Joe Hample left his career as a systems analyst at Wells Fargo five years ago to become a rabbi, hoping to make a difference in people’s lives.
“When I quit a secure job to run off to rabbinical school, people told me how brave I was. I didn’t know what they meant,” said Hample, who is 52 and will be ordained May 17. “But now I know.”
Like more than half of his classmates at the Reform movement’s Hebrew Union College-Jewish Institute of Religion (HUC-JIR), Hample doesn’t have a job.
The rabbinate has been hit hard by this recession. Congregations are pulling in less money, and many larger synagogues are going without assistant rabbis, while some smaller congregations have cut solo rabbis to part-time positions. At the same time, more veteran rabbis are holding on to their jobs as retirement funds shrink, and some retired clergy are back in the job market.
“It’s been really tough,” said Rabbi Hesch Sommer, director of rabbinical placement for the Reform movement’s Central Conference of American Rabbis. “It’s been a really difficult time with this economy and the impact it’s had on the Jewish world and congregations, and how that’s played out with openings for rabbis.”
The Reform movement seems to have been the hardest hit of the denominations in placing its rabbis. HUC-JIR’s three U.S. campuses — in New York, Cincinnati and Los Angeles — have placed 17 of the 36 who will be ordained this spring and are looking for congregational positions, a far smaller percentage than is typical at this point in the job placement season. American Jewish University’s Conservative seminary, the Ziegler School of Rabbinic Studies, has placed nine of its 12 graduates, and the National Commission that matches new Conservative rabbis with congregations has the same number of job listings this year as it did two years ago, according to Ziegler Associate Dean Rabbi Cheryl Peretz, who sits on the commission.
The nondenominational Academy for Jewish Religion in Los Angeles is optimistic that it will be able to improve on its current numbers, also lower than in previous years. Ten of its 16 graduates — rabbis, cantors and chaplains — have found work as clergy, and two students are going back to previous careers.
At the Orthodox Yeshiva University in New York, the 50 graduates who want to go into the professional rabbinate are looking at a wider range of jobs than they might normally, but they are finding work, according to Rabbi Kenny Brander, dean of YU’s Center for the Jewish Future. He says that while fewer congregations and schools have job openings, established professionals are not trying to move around in the field, so the competition isn’t fierce.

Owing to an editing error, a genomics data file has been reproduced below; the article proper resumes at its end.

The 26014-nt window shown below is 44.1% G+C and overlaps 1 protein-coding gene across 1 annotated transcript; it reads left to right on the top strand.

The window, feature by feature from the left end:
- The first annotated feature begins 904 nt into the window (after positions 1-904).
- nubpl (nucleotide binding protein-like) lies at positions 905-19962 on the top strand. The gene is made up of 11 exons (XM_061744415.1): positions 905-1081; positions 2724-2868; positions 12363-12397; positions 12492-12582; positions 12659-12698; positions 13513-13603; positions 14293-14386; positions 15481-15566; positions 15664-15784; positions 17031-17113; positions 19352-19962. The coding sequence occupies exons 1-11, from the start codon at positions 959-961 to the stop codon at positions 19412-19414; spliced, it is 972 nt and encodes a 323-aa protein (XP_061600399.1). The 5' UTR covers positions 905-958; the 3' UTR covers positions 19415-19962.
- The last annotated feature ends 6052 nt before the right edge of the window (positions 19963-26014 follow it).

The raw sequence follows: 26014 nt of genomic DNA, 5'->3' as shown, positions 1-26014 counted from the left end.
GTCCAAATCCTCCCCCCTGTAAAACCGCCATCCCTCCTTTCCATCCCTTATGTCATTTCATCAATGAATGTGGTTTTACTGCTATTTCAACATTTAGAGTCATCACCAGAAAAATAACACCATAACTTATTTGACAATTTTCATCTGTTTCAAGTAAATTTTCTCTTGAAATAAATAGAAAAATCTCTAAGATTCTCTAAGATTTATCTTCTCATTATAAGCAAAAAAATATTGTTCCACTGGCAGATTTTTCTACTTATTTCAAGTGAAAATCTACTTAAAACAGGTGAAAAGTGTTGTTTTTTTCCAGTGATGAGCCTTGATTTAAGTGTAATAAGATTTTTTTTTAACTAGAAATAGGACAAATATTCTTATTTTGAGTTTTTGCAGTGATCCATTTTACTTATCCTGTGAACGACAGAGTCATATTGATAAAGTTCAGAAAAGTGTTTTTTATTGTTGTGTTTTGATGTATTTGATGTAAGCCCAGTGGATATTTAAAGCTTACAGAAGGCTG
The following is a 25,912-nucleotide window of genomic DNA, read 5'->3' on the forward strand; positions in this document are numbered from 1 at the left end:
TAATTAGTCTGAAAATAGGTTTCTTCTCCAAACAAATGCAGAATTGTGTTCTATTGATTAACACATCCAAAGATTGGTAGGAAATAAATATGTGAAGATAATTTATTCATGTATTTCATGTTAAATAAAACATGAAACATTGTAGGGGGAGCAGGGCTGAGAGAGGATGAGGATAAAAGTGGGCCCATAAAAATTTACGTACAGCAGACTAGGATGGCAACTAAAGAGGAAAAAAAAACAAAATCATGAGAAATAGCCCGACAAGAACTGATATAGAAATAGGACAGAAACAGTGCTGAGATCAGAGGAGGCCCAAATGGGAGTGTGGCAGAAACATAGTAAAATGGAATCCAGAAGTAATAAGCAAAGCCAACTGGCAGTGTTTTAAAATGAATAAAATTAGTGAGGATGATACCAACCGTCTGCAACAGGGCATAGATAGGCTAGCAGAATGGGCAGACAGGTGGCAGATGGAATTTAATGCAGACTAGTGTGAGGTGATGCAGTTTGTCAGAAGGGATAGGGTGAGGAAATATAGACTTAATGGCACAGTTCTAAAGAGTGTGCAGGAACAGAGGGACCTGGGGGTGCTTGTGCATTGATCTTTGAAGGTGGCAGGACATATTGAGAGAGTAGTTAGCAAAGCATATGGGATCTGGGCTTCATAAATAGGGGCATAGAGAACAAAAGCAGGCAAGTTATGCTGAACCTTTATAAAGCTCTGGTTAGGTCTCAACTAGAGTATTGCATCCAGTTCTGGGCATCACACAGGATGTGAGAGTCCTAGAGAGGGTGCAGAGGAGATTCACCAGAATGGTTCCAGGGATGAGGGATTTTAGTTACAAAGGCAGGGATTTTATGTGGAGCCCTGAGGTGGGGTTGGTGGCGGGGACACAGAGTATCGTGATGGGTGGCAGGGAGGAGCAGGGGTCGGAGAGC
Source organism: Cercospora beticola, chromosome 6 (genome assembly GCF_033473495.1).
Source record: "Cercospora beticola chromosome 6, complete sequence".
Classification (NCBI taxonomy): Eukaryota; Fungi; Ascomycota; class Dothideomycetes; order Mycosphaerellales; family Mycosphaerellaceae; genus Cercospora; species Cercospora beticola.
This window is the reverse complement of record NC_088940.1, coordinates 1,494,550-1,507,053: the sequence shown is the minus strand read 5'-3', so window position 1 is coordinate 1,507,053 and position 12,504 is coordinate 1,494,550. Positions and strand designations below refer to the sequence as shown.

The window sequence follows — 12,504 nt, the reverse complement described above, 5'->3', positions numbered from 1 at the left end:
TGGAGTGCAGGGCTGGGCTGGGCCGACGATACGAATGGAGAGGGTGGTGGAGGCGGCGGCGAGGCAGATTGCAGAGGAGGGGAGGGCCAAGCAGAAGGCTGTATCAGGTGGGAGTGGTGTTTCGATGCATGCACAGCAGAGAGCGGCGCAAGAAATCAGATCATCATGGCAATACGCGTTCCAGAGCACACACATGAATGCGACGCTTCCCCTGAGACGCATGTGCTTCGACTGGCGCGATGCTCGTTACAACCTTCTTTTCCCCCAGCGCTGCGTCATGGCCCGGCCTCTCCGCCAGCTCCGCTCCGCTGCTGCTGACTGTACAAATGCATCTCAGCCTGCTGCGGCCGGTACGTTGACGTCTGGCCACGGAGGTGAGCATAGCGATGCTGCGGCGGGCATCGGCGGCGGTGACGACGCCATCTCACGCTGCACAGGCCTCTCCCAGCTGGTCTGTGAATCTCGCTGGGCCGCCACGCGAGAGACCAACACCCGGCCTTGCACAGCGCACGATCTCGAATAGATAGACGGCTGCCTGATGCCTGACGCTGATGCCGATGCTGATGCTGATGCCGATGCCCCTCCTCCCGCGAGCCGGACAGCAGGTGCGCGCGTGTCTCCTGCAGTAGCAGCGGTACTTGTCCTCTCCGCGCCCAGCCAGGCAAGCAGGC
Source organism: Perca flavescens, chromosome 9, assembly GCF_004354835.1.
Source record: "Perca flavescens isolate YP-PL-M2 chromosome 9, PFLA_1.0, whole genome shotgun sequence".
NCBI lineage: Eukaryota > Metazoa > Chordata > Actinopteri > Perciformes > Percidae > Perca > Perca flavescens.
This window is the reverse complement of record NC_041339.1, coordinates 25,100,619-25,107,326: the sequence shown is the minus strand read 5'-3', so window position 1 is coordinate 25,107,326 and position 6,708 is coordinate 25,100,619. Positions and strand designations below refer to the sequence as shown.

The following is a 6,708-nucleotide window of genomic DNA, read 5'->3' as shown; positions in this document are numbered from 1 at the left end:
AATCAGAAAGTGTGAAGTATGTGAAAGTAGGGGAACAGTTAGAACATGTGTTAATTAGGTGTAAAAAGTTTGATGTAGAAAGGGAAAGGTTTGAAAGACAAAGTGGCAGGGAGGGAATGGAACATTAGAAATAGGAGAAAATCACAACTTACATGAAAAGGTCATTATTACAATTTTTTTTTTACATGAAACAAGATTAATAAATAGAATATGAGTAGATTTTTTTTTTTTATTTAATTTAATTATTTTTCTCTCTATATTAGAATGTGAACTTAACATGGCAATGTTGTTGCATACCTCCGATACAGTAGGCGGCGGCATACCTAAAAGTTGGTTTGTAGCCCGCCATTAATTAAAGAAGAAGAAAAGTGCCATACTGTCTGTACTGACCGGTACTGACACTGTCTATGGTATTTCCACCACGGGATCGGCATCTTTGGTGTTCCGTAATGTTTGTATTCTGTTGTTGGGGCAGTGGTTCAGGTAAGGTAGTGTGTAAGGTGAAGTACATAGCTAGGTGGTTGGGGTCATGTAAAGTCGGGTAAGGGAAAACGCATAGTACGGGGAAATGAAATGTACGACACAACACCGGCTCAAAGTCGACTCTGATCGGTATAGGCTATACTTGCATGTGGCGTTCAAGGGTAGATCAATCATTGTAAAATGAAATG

The fact that the Reform movement is taking the brunt of the rabbinic job shortage isn’t surprising, according to Jonathan Sarna, professor of American Jewish history at Brandeis University.
“Historically, Reform congregations have suffered most heavily in downturns. For Jews who attend their temples rarely, synagogue membership is discretionary and something that they drop in hard times,” Sarna said. “In addition, newly minted Reform rabbis have tended to earn higher salaries upon graduation than their Conservative and Orthodox colleagues, so it makes sense that they would have a harder time finding employment in hard times.”
The downturn is hurting the Reform movement on several fronts. HUC-JIR announced that it will close one or two of its U. S. campuses. The Union for Reform Judaism recently began implementing a restructuring that includes consolidating most regional offices into a handful of centers. More than 60 people lost jobs, about a third of them rabbis.
Those rabbis are now out pounding the same pavement as those who are just graduating.
“It seems that there are dozens of applicants for every job, and those of us fresh out of school are competing with people who have years of experience,” said Hample, who had been optimistic about the two callbacks from the initial 10 interviews he did and another one at a nondenominational synagogue. “Why would anyone hire me rather than them?”
He’s especially worried because he doesn’t fit into the box — he’s older than the other ordinees, and gay. But, he notes, classmates who are young and straight are also still unemployed.
He’s expanded his search, looking to chaplaincy in prisons or hospitals, administrative jobs at Jewish organizations, overseas pulpits or freelance writing on Jewish topics.
That kind of broadmindedness might be a blessing, according to Rabbi Richard Levy, director of the School of Rabbinic Studies at HUC-JIR in Los Angeles. He said students are reaching for more, and local congregations have responded optimistically to a call to find more job openings for new rabbis.
“Crises often bring out the best in a person, and I think here it’s brought out the resourcefulness of our students and the resourcefulness of our colleagues,” Levy said. “I have always told the students that placement is like the call to being a rabbi in the first place — God’s hand is in this, and often unexpected opportunities open up that we didn’t think about earlier on.”
Hample hopes so.
“I don’t regret my journey, not for a moment,” he said, “although I don’t know where that journey is going from here.”